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Recently onboard an aircraft, a fellow passenger told me that the cabin dividers (walls) inside an aircraft are there to limit your line of sight such that you will not notice the flex of the airplane.

I know that some walls are there because of the presence of a lavatory or are actually used to create a barrier between Economy class and Business class. However as can be seen in the photo below, the circled wall is doing none of the above. KLM 777

Was my fellow passenger right?

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    $\begingroup$ I have heard that was such the case for particularly long aircraft (a340-600), from an Airbus employee... But they may have been misinformed themselves :) $\endgroup$ – Daniel Shillcock Apr 8 at 15:32
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    $\begingroup$ Somehow I can't help but wonder if that passenger also believed that the aircraft were throwing out chem-trails... $\endgroup$ – UKMonkey Apr 8 at 17:09
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    $\begingroup$ Couldn't someone in an aisle seat poke their head around and see? Or am I misunderstanding? $\endgroup$ – Captain Man Apr 8 at 19:25
  • $\begingroup$ Clearly, someone has never flown Southwest? :) $\endgroup$ – UnrecognizedFallingObject Apr 8 at 22:42
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    $\begingroup$ @CaptainMan, if you do that during taxi when all the curtains are open and you're sitting in the back of long aircraft such as the 777 you can clearly see the fuselage flexing as the plane rides over the bumps in the apron $\endgroup$ – Brilsmurfffje Apr 9 at 7:18
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Was my fellow passenger right?

No.

That photo is taken in a B777-300 (2 aisles, 4 seats in the centre and three at the sides, lavatories only behind the central rows, rows on the left side of the aircraft are one more than the central ones at that location):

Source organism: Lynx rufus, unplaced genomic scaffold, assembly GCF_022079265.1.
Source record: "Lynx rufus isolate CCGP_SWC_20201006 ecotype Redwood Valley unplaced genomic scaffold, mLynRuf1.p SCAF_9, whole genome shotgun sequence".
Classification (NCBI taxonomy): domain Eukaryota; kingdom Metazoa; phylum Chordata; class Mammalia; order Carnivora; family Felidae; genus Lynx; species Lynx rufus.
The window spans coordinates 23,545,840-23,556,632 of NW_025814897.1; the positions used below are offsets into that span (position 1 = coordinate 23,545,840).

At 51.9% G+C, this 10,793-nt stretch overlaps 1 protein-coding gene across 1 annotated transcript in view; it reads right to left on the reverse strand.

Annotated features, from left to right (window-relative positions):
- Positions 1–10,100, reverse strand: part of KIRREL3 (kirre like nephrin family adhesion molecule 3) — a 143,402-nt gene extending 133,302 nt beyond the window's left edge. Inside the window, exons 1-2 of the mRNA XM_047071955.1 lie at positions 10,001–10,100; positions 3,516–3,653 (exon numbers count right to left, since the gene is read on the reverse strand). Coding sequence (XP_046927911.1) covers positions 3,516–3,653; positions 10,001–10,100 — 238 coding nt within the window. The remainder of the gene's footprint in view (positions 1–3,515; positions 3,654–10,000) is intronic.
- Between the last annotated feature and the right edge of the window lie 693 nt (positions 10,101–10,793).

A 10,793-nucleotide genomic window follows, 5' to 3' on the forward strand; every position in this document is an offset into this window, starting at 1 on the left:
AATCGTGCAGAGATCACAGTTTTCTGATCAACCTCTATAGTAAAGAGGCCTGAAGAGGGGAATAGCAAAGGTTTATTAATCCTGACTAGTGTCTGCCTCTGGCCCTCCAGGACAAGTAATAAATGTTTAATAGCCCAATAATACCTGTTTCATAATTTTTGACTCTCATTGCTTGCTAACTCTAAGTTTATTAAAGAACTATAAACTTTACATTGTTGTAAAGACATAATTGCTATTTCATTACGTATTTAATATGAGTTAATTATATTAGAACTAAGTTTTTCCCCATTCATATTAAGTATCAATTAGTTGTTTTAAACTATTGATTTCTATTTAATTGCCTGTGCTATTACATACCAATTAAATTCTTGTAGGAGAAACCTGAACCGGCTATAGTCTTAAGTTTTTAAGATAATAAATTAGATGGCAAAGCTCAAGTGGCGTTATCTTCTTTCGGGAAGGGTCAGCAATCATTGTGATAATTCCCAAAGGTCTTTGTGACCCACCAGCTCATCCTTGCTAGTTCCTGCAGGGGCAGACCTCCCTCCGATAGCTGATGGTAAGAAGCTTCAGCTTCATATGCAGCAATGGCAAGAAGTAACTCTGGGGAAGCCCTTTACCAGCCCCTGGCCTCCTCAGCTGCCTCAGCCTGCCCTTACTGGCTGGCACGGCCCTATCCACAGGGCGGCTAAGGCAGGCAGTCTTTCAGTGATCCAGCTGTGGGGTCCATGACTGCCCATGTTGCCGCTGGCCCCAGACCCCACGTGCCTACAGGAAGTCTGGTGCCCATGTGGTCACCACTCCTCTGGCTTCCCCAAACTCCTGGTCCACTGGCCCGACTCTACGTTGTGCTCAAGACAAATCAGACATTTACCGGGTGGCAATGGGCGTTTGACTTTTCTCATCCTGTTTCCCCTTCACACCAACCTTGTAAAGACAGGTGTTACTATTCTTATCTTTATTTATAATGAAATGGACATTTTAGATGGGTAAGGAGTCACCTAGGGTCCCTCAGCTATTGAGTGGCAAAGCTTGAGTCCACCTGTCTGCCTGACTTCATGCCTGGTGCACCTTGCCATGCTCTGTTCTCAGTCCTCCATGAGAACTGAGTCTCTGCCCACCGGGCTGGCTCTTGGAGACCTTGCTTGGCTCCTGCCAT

enter image description here

As you can see the wall is just were an emergency exit is, and if you will look on the other side of the wall you will find a "jump seat", i.e. a foldable seat used by the crew, and the wall is there for it.

Also, walls help in dividing the aircraft in different classes.

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    $\begingroup$ Agreed, you really aren't going to see any flex, it's to separate the unwashed coach-dwellers in steerage from those willing to shell out triple the money for 2 inches more space. $\endgroup$ – GdD Apr 8 at 14:15
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    $\begingroup$ @GdD 2" is a big deal if it's the difference between 1" shorter than your femur and 1" longer! $\endgroup$ – Chris H Apr 8 at 15:16
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    $\begingroup$ @GdD Or from those willing to shell out some points and $5 for a seat the folds out into a 6.5-foot-long bed. :) But, yes, you're right that those bulkheads are usually just cabin dividers unless there's a galley or lav or something there. Sometimes they're also for mounting FA jump seats by exit doors. $\endgroup$ – reirab Apr 8 at 15:17
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You won't be able to detect any flex in an airliner fuselage sighting down the interior without optical instrumentation of some kind, or a laser. Where partition dividers are used without any obvious purpose, like separating classes or providing something to anchor something to, it's to break up "tunnel effect" of rows of heads in a tube out in front of you seemingly going to infinity, which some people can find disorienting when the big tube is moving, and can even aggravate motion sickness in someone prone to it.

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    $\begingroup$ If you're sitting in the back of a 777 and look forward during taxi when all the curtains are open you can clearly see the aircraft flexing if it goes over bumps in the apron $\endgroup$ – Brilsmurfffje Apr 9 at 7:15
  • $\begingroup$ You could see the fuselage flex in the DC-8-71/73 $\endgroup$ – Sports Racer Apr 9 at 18:49
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    $\begingroup$ It's an optical illusion. There's flexing going on, but if it was flexing so much it was apparent to someone just sitting there looking down the tube, movement of inches in other words, I'd want out. $\endgroup$ – John K Apr 9 at 20:55
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    $\begingroup$ I've been in the rear of a 757 and looking down the aisle where the flex was all too apparent. $\endgroup$ – Anilv Apr 10 at 4:28
  • $\begingroup$ @JohnK good thing there are dividers, then. You're right about the reasons for the dividers, but you can certainly see flex if you look past them. $\endgroup$ – Adam Jul 26 at 1:15

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